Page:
As much as anyone in history, Mandela understood the power of imagery to persuade, and of sports to unite. In the World Cup and the Springboks he had both. The team did its part by winning.

With Eastwood's ability for distilling complicated situations, the film becomes a tangible expression of one of Mandela's guiding tenets — to be more compassionate, more forgiving, more inclusive than those who came before him.

Better at capturing Mandela's voice, and his intellect, was Joe Sargent's 1997 TV movie "Mandela and De Klerk," starring Sidney Poitier and Michael Caine. In Poitier's performance you sense the steel it took to survive; there is more fire in this Mandela than most, and the soul of the peacemaker who would share the Nobel Prize with De Klerk in 1993.

But for the most part, directors wanted Mandela for Mandela. He is prolifically represented in the documentary world via news footage and through the impressions and insights of others. Though there were any number of films on his early life, prison years and release, it is his post-prison voice — one of inspiration and reason — that you hear most often.

PHOTOS: Nelson Mandela through the years

Mandela was a man of the people, thronged wherever he went. Yet he had a gift for making those public moments intimate. There is an accessibility — emotionally, intellectually, literally — in clip after clip. Whether he is grasping the outstretched hand of a stranger on the street, speaking to thousands, conversing with world leaders, bending to talk to children, there is a singular focus that is riveting.

As you watch the footage culled by documentarians through the years, there are significant changes too. The fist that was so often raised in defiance during the early days of the apartheid resistance comes to rest more often against his forehead in his later years. It is a more contemplative look, almost prayerful, and it speaks to the reconciliation that he made his life's work. The smile deepens, the eyes soften, the hair goes completely white.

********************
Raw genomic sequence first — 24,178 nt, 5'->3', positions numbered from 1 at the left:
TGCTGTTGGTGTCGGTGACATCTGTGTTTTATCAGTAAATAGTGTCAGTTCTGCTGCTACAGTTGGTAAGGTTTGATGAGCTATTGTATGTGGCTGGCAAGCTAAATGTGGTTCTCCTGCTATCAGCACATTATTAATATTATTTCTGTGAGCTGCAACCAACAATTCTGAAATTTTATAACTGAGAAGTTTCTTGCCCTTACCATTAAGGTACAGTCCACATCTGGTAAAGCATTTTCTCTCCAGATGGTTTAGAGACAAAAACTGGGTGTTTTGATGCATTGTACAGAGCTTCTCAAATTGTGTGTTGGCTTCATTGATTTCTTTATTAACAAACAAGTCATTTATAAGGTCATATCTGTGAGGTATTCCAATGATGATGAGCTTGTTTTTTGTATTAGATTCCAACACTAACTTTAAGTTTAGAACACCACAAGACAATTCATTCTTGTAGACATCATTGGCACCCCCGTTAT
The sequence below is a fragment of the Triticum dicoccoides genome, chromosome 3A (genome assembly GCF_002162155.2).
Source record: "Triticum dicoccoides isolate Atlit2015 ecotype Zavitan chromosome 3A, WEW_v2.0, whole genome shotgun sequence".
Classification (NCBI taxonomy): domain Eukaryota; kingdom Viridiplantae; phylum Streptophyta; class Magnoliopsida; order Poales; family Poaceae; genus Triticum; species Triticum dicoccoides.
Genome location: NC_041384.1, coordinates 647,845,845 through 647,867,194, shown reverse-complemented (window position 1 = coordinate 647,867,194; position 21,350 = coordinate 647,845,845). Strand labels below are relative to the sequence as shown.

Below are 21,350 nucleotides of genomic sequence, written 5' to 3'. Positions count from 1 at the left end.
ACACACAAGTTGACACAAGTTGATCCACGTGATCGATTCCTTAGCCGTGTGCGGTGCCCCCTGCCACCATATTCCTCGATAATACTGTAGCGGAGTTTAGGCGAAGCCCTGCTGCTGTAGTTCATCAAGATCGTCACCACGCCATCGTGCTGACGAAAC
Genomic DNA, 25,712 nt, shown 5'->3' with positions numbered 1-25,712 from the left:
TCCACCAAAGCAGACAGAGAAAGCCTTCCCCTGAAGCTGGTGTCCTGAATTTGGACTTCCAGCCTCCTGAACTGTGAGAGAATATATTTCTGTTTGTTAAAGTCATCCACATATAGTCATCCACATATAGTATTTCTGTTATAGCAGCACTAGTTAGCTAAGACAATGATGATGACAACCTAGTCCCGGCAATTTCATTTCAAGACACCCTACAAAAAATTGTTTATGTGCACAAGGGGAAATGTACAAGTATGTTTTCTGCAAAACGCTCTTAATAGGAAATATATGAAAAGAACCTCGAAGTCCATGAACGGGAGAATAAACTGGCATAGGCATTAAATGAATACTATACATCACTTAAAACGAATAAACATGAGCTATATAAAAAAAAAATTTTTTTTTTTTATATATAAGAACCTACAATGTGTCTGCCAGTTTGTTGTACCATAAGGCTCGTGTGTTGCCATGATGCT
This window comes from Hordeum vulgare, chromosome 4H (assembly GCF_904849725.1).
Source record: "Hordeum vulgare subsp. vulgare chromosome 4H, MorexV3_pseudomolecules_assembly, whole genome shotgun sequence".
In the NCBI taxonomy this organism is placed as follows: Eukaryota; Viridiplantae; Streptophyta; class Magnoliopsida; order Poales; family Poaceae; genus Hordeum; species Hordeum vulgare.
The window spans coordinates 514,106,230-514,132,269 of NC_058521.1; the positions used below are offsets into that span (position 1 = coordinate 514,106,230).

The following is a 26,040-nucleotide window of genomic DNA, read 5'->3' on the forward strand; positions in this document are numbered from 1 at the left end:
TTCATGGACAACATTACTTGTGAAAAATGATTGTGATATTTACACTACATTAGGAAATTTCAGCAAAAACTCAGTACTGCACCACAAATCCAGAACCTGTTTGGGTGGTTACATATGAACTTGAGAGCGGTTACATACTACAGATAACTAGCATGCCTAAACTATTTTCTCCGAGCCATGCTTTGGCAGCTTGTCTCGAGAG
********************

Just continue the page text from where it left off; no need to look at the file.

The dignity is carried with even more grace in his final days, the cane he gripped a reminder that at heart, he was human.

Perhaps it is appropriate that the most creatively ambitious film about Mandela's life arrived in theaters just days before his death. The timing certainly increased the expectations for "Mandela: Long Walk to Freedom." The film, directed by Justin Chadwick, a Brit who seems to be making stories of Africa his métier, stars Idris Elba in the title role and Naomie Harris as his most controversial wife, Winnie.

It is written by the well-seasoned William Nicholson, who has Oscar nominations for "Gladiator" and "Shadowlands." And there is talk that Elba's performance could be an Oscar contender. Though the actor comes closer than most to capturing Mandela's spirit on screen, once again it proves impossible to outshine the man. History is etched in that face, a force and a legacy in its creases that even the coming years cannot dim.

betsy.sharkey@latimes.com